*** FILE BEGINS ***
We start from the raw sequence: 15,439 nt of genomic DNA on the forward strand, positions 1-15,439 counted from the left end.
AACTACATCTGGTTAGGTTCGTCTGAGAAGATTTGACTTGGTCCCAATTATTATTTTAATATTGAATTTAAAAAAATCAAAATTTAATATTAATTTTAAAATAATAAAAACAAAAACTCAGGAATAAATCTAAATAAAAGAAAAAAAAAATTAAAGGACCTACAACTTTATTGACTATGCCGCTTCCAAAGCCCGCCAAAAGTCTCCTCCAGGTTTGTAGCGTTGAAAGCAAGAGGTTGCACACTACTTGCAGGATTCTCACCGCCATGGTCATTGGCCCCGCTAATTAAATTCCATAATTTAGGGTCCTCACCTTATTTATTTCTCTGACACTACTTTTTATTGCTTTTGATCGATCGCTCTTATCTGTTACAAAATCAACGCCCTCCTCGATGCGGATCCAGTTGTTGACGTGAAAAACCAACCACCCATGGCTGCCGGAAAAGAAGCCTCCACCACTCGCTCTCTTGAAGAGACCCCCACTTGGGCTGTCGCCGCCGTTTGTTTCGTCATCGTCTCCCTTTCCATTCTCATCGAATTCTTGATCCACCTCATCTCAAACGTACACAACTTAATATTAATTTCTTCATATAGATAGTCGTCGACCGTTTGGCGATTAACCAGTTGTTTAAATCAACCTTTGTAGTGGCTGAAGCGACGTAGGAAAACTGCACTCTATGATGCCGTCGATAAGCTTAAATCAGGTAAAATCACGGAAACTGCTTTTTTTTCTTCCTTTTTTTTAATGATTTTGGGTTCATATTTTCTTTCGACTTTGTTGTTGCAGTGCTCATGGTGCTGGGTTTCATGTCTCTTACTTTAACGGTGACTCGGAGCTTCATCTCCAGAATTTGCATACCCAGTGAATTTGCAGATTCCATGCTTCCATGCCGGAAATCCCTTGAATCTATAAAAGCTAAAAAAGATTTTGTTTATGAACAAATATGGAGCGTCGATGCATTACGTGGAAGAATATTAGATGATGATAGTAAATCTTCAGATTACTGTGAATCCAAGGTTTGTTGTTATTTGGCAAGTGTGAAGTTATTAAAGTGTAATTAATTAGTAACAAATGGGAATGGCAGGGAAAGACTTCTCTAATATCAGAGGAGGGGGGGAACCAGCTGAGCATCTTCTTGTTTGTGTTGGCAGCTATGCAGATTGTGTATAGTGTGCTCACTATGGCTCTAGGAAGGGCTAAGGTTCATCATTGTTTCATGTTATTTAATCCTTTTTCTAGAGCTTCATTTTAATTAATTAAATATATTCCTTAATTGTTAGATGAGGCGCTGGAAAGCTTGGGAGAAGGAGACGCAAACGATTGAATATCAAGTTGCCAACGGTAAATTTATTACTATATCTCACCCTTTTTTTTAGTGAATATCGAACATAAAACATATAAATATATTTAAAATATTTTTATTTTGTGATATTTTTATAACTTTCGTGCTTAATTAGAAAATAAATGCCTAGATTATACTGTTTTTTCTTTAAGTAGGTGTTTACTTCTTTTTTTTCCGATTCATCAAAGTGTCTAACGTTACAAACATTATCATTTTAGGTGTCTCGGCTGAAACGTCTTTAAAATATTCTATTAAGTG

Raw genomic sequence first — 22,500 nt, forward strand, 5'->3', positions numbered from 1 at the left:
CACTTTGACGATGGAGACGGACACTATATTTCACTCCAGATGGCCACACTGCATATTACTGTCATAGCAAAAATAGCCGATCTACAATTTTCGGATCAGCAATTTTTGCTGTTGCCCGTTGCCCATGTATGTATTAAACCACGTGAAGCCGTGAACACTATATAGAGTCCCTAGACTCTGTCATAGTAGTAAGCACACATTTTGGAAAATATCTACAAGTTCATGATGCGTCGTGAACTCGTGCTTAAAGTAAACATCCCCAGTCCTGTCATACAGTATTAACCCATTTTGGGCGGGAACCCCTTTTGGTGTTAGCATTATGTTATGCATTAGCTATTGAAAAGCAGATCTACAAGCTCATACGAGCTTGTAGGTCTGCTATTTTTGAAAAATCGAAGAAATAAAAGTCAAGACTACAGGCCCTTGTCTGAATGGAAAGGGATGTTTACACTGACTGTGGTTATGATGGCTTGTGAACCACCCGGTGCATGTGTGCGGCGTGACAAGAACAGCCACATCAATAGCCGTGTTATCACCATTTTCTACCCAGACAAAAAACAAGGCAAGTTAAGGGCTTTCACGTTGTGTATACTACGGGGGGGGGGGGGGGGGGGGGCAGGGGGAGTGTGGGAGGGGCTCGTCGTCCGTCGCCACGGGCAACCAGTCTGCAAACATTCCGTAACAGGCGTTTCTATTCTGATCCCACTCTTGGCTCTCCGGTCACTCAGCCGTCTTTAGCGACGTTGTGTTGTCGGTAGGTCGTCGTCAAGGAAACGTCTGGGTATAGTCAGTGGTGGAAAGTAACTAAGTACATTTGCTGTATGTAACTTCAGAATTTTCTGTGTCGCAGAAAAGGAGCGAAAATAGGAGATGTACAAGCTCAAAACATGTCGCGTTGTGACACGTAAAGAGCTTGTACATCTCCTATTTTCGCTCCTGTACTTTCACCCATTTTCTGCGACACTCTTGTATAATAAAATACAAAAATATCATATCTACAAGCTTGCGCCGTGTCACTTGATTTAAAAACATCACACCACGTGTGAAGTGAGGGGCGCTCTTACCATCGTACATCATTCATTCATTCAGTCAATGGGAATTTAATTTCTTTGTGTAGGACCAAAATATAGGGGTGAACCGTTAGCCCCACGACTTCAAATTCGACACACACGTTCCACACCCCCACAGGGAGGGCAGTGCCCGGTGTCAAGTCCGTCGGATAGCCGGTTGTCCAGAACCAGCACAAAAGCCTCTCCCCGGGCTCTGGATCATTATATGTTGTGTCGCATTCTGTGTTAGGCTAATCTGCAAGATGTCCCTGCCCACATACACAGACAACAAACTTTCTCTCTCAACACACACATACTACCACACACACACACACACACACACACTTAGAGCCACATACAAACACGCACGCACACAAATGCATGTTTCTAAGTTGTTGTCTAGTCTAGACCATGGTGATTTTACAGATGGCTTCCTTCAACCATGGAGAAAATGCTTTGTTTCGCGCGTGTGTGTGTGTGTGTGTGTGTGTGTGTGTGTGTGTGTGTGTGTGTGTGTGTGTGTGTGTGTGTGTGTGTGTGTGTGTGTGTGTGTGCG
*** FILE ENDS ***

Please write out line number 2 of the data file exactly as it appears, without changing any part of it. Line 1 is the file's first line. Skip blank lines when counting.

AACTACATCTGGTTAGGTTCGTCTGAGAAGATTTGACTTGGTCCCAATTATTATTTTAATATTGAATTTAAAAAAATCAAAATTTAATATTAATTTTAAAATAATAAAAACAAAAACTCAGGAATAAATCTAAATAAAAGAAAAAAAAAATTAAAGGACCTACAACTTTATTGACTATGCCGCTTCCAAAGCCCGCCAAAAGTCTCCTCCAGGTTTGTAGCGTTGAAAGCAAGAGGTTGCACACTACTTGCAGGATTCTCACCGCCATGGTCATTGGCCCCGCTAATTAAATTCCATAATTTAGGGTCCTCACCTTATTTATTTCTCTGACACTACTTTTTATTGCTTTTGATCGATCGCTCTTATCTGTTACAAAATCAACGCCCTCCTCGATGCGGATCCAGTTGTTGACGTGAAAAACCAACCACCCATGGCTGCCGGAAAAGAAGCCTCCACCACTCGCTCTCTTGAAGAGACCCCCACTTGGGCTGTCGCCGCCGTTTGTTTCGTCATCGTCTCCCTTTCCATTCTCATCGAATTCTTGATCCACCTCATCTCAAACGTACACAACTTAATATTAATTTCTTCATATAGATAGTCGTCGACCGTTTGGCGATTAACCAGTTGTTTAAATCAACCTTTGTAGTGGCTGAAGCGACGTAGGAAAACTGCACTCTATGATGCCGTCGATAAGCTTAAATCAGGTAAAATCACGGAAACTGCTTTTTTTTCTTCCTTTTTTTTAATGATTTTGGGTTCATATTTTCTTTCGACTTTGTTGTTGCAGTGCTCATGGTGCTGGGTTTCATGTCTCTTACTTTAACGGTGACTCGGAGCTTCATCTCCAGAATTTGCATACCCAGTGAATTTGCAGATTCCATGCTTCCATGCCGGAAATCCCTTGAATCTATAAAAGCTAAAAAAGATTTTGTTTATGAACAAATATGGAGCGTCGATGCATTACGTGGAAGAATATTAGATGATGATAGTAAATCTTCAGATTACTGTGAATCCAAGGTTTGTTGTTATTTGGCAAGTGTGAAGTTATTAAAGTGTAATTAATTAGTAACAAATGGGAATGGCAGGGAAAGACTTCTCTAATATCAGAGGAGGGGGGGAACCAGCTGAGCATCTTCTTGTTTGTGTTGGCAGCTATGCAGATTGTGTATAGTGTGCTCACTATGGCTCTAGGAAGGGCTAAGGTTCATCATTGTTTCATGTTATTTAATCCTTTTTCTAGAGCTTCATTTTAATTAATTAAATATATTCCTTAATTGTTAGATGAGGCGCTGGAAAGCTTGGGAGAAGGAGACGCAAACGATTGAATATCAAGTTGCCAACGGTAAATTTATTACTATATCTCACCCTTTTTTTTAGTGAATATCGAACATAAAACATATAAATATATTTAAAATATTTTTATTTTGTGATATTTTTATAACTTTCGTGCTTAATTAGAAAATAAATGCCTAGATTATACTGTTTTTTCTTTAAGTAGGTGTTTACTTCTTTTTTTTCCGATTCATCAAAGTGTCTAACGTTACAAACATTATCATTTTAGGTGTCTCGGCTGAAACGTCTTTAAAATATTCTATTAAGTG